Unlike Siri and Google Now, Alexa isn't limited to Android or iOS. Anyway, because of Alexa, Amazon Echo has become so popular that Amazon can't keep it in stock and has since launched two other versions. Google obviously noticed this, because at Google I/O 2016, it unveiled a similar connected speaker called Google Home. Arguably, the standout feature of Google Home is that it has Google Assistant.
Here's how Google explained its new assistant:
"The assistant is conversational - an ongoing two-way dialogue between you and Google that understands your world and helps you get things done. It makes it easy to buy movie tickets while on the go, to find that perfect restaurant for your family to grab a quick bite before the movie starts, and then help you navigate to the theater."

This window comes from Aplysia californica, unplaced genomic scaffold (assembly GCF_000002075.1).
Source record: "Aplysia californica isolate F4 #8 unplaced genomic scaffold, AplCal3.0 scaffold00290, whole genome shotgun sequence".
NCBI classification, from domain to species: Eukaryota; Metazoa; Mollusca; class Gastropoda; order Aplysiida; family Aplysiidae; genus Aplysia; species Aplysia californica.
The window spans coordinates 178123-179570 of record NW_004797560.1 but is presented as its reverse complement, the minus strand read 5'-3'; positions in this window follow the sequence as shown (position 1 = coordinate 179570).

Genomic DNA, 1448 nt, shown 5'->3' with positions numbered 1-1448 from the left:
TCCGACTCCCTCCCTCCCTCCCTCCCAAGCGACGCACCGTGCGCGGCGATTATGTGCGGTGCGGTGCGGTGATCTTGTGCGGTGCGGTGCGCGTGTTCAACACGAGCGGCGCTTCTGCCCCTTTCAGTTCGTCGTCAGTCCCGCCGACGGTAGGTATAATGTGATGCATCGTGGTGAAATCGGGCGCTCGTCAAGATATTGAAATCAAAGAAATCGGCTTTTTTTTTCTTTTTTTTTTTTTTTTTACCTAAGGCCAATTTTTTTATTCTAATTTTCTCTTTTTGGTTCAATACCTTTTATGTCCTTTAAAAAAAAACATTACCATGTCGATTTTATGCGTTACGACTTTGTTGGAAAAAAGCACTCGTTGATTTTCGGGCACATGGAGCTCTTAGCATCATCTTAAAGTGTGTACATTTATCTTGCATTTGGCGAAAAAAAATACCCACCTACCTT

You can learn more about Google Assistant from here.
Google Assistant: How does it work?
The thing to remember about Google Assistant is that it is conversational. That means you can ask a question and then ask several follow-up questions, and Google Assistant will be able to keep track of the conversation, determine context, and audibly respond with the right information. Not much is known about Google Assistant, but we do know it is coming to two new Google products: Google Home and Allo.
Google Home is a Wi-Fi speaker that also works as a smarthome control center and an assistant for the whole family. You can use it to playback entertainment throughout your entire house, effortlessly manage every-day tasks, and ask Google what you want to know. Google Home is able to do much of these things thanks to Google Assistant.
Using artificial intelligence and machine learning, Google Assistant can determine context with your questions. For instance, when you ask "What's playing tonight?", Google Assistant can show films at your local cinema. If you then follow up with "We're planning on bringing the kids", Google Assistant will know to serve up showtimes for kid-friendly films. You can even say "Let's see Jungle Book" to purchase tickets.